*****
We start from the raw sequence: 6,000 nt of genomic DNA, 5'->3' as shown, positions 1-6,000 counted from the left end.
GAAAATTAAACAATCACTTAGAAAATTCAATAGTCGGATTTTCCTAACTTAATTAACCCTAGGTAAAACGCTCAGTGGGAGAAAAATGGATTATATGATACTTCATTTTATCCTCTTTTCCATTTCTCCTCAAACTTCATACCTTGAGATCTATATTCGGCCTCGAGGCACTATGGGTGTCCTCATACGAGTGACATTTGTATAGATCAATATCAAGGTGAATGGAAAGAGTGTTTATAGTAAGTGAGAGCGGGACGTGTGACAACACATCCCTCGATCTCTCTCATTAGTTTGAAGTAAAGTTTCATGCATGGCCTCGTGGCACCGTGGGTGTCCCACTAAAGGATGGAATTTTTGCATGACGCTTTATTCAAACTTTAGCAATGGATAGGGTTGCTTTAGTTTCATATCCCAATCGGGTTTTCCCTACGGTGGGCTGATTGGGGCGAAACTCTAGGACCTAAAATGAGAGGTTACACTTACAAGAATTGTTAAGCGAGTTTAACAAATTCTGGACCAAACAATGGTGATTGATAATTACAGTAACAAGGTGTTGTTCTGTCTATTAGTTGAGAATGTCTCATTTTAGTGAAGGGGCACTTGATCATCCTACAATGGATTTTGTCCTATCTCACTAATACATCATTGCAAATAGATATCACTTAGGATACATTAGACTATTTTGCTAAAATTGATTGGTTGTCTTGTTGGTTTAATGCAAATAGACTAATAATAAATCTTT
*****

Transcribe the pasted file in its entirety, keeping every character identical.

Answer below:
We start from the raw sequence: 6,000 nt of genomic DNA, 5'->3' as shown, positions 1-6,000 counted from the left end.
GAAAATTAAACAATCACTTAGAAAATTCAATAGTCGGATTTTCCTAACTTAATTAACCCTAGGTAAAACGCTCAGTGGGAGAAAAATGGATTATATGATACTTCATTTTATCCTCTTTTCCATTTCTCCTCAAACTTCATACCTTGAGATCTATATTCGGCCTCGAGGCACTATGGGTGTCCTCATACGAGTGACATTTGTATAGATCAATATCAAGGTGAATGGAAAGAGTGTTTATAGTAAGTGAGAGCGGGACGTGTGACAACACATCCCTCGATCTCTCTCATTAGTTTGAAGTAAAGTTTCATGCATGGCCTCGTGGCACCGTGGGTGTCCCACTAAAGGATGGAATTTTTGCATGACGCTTTATTCAAACTTTAGCAATGGATAGGGTTGCTTTAGTTTCATATCCCAATCGGGTTTTCCCTACGGTGGGCTGATTGGGGCGAAACTCTAGGACCTAAAATGAGAGGTTACACTTACAAGAATTGTTAAGCGAGTTTAACAAATTCTGGACCAAACAATGGTGATTGATAATTACAGTAACAAGGTGTTGTTCTGTCTATTAGTTGAGAATGTCTCATTTTAGTGAAGGGGCACTTGATCATCCTACAATGGATTTTGTCCTATCTCACTAATACATCATTGCAAATAGATATCACTTAGGATACATTAGACTATTTTGCTAAAATTGATTGGTTGTCTTGTTGGTTTAATGCAAATAGACTAATAATAAATCTTT